Victor de Sabata: a maestro remembered
Monday, December 11, 2017
Richard Osborne pays tribute to the fine Italian conductor and composer notable for his interpretations of Romantic repertoire, who died half a century ago
Few conductors receive a standing ovation from an orchestra within 10 minutes of their first encounter. But that is what happened when Victor de Sabata led the London Philharmonic Orchestra through Berlioz’s overture Le carnaval romain in London in April 1946. Violinist Hugh Maguire, who would lead the London Symphony Orchestra in the Monteux era, recalled: ‘De Sabata was the greatest, the most musical conductor I ever came across: absolutely overwhelming. His knowledge of the repertoire, his control, his command, the thought, the study, the preparation – well, I didn’t know people like that existed.’
In addition to a superfine ear and a galvanising presence, de Sabata possessed an astonishing memory and yet more astonishing instrumental skills. Stories are legion of him demonstrating personally how to play difficult string arpeggiandos in Sibelius’s En saga or the flugelhorns in the finale of Respighi’s Pines of Rome at the dizzying pitch the composer prescribes. ‘Un chef vraiment extraordinaire’ was Ravel’s judgement after de Sabata conducted the premiere of L’enfant et les sortilèges – a score he had memorised within 12 hours of receiving it – in Monte Carlo in 1925.
De Sabata was born in 1892 in Trieste, Austro-Hungary’s most prized maritime possession. With its exotic mix of Italian, Slav, German and Jewish traders, it was Mitteleuropa writ large. The de Sabatas were typically Triestine: Victor’s father, a singing teacher and choral conductor, was Roman Catholic; his mother, an interested amateur musician, was Jewish.
Though not blessed with the best of health, the young boy was sent to Milan to study. Aged 25, he received a commission from La Scala to compose an opera, though it was his early tone poems – the emotionally explosive Juventus and the lambently beautiful meditation Gethsemani (both conducted by Aldo Ceccato for Hyperion, 7/01) – which musicians such as Toscanini and Richard Strauss chose to conduct.
In these early orchestral works we hear at first hand those magical sound worlds – luminous, clear, nothing smudged or uncertain – that would make de Sabata so mesmerising an interpreter of Wagner, Richard Strauss, Debussy and Puccini. Singers were especially aware of this: his celebrated accounts of Tristan und Isolde in Milan and Bayreuth were ‘light and poetical with a particular flavour that most conductors are unable to obtain from an orchestra’ (Gertrude Grob-Prandl); his Madama Butterfly was possessed of ‘a transparency that seemed like gossamer’ (Iris Adami Corradetti); Giulia Tess described a Salome in which ‘the translucent sensuousness was pure magic’.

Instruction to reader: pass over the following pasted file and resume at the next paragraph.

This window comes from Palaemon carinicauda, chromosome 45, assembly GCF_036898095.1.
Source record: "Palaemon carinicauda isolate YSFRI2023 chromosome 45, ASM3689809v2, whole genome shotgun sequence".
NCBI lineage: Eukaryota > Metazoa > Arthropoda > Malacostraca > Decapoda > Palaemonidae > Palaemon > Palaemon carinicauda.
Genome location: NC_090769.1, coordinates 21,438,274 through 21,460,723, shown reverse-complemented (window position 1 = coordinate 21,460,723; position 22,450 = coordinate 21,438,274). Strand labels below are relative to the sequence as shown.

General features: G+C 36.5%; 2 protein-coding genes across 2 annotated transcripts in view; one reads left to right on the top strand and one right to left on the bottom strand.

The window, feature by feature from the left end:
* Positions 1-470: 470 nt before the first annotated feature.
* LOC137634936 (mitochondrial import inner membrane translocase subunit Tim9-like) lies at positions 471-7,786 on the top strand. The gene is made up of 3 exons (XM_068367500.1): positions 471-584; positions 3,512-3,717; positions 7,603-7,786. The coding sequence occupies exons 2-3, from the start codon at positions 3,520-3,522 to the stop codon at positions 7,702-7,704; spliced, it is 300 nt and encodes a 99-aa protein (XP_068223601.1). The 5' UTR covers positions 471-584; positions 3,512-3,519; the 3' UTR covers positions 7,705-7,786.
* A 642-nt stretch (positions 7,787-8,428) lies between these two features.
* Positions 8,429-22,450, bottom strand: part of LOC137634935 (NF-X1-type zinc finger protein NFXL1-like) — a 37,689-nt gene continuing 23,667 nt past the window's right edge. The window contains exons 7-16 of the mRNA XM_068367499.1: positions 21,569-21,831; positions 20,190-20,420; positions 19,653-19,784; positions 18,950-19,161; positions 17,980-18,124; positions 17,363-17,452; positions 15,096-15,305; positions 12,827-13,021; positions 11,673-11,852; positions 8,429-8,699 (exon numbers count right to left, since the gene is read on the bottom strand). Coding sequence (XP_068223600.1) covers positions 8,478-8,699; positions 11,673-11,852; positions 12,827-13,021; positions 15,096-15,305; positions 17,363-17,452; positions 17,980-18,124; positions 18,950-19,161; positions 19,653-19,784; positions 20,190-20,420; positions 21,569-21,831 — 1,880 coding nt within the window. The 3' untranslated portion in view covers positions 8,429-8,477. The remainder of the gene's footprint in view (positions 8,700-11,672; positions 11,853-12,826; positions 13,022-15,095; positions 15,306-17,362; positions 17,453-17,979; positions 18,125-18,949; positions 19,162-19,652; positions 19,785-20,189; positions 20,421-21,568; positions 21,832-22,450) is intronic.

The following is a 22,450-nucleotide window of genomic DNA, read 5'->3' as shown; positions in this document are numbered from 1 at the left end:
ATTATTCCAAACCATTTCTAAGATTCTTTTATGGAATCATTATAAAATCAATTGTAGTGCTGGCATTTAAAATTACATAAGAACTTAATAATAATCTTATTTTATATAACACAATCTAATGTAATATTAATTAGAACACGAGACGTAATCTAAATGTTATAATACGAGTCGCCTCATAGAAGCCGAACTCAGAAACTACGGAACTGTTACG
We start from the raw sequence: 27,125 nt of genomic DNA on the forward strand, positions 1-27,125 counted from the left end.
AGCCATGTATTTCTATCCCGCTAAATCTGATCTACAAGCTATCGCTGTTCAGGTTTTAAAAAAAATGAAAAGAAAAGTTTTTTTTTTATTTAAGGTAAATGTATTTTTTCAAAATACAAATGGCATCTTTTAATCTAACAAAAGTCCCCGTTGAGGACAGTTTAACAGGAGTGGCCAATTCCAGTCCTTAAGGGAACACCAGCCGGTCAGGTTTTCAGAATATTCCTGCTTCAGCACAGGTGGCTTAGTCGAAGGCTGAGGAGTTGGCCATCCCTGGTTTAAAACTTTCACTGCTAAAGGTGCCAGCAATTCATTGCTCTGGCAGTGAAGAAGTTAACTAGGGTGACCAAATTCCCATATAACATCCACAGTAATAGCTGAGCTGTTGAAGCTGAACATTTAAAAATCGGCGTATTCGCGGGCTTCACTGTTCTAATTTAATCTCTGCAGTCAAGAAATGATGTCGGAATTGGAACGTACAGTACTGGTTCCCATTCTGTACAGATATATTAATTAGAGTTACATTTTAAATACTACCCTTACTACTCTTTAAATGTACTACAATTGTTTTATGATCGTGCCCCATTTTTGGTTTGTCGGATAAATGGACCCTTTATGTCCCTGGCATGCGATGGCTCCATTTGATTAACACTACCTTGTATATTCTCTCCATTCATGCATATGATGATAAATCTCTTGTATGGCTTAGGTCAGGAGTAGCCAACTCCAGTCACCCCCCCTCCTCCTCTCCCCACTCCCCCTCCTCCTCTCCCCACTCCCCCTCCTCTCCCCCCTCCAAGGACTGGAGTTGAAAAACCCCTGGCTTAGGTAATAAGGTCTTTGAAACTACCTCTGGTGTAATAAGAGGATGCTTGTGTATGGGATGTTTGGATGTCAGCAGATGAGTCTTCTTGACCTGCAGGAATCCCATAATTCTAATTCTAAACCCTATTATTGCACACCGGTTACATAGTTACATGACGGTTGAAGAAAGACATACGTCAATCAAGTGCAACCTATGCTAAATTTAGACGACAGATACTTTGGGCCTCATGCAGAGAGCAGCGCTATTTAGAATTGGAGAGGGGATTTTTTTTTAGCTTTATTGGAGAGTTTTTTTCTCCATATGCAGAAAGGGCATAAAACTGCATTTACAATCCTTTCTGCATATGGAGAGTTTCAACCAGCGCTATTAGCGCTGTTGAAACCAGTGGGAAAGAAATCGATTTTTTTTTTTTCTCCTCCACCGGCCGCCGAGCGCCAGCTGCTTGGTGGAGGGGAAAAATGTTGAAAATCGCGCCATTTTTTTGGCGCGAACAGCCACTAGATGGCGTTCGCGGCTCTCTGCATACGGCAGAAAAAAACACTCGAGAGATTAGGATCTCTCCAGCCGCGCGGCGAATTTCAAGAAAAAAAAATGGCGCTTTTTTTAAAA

As the distinguished Italian musicologist Giorgio Pestelli has noted, the orchestral sound de Sabata aimed for was not imposed on the musical structure: ‘Rather, it emanated from a deep reserve of feeling that conditioned that structure.’ Writing of de Sabata’s famous 1939 Berlin Philharmonic recording of Brahms’s Fourth Symphony (newly reissued, see below), Pestelli notes how the characteristic emphasis de Sabata brings to the staccatos, pizzicatos and syncopated rhythms ‘gives the symphony a gypsy colouring that blends curiously with its learned side’.
The kindest of men privately, de Sabata could be a terror in rehearsal. He is also remembered as an explosive presence on the rostrum. Nothing of value exists on film, though the blaze of his one-time assistant Carlo Maria Giulini’s filmed account of the 'Dies irae' of the Verdi Requiem is said to have something of de Sabata about it. There are, however, many striking prose evocations – an example being Vienna Philharmonic violinist Otto Strasser’s description of de Sabata dancing his way through Ravel’s Boléro, keeping strict time with his left hand and making all manner of subtle rubatos with the right. (Do not try this at home.)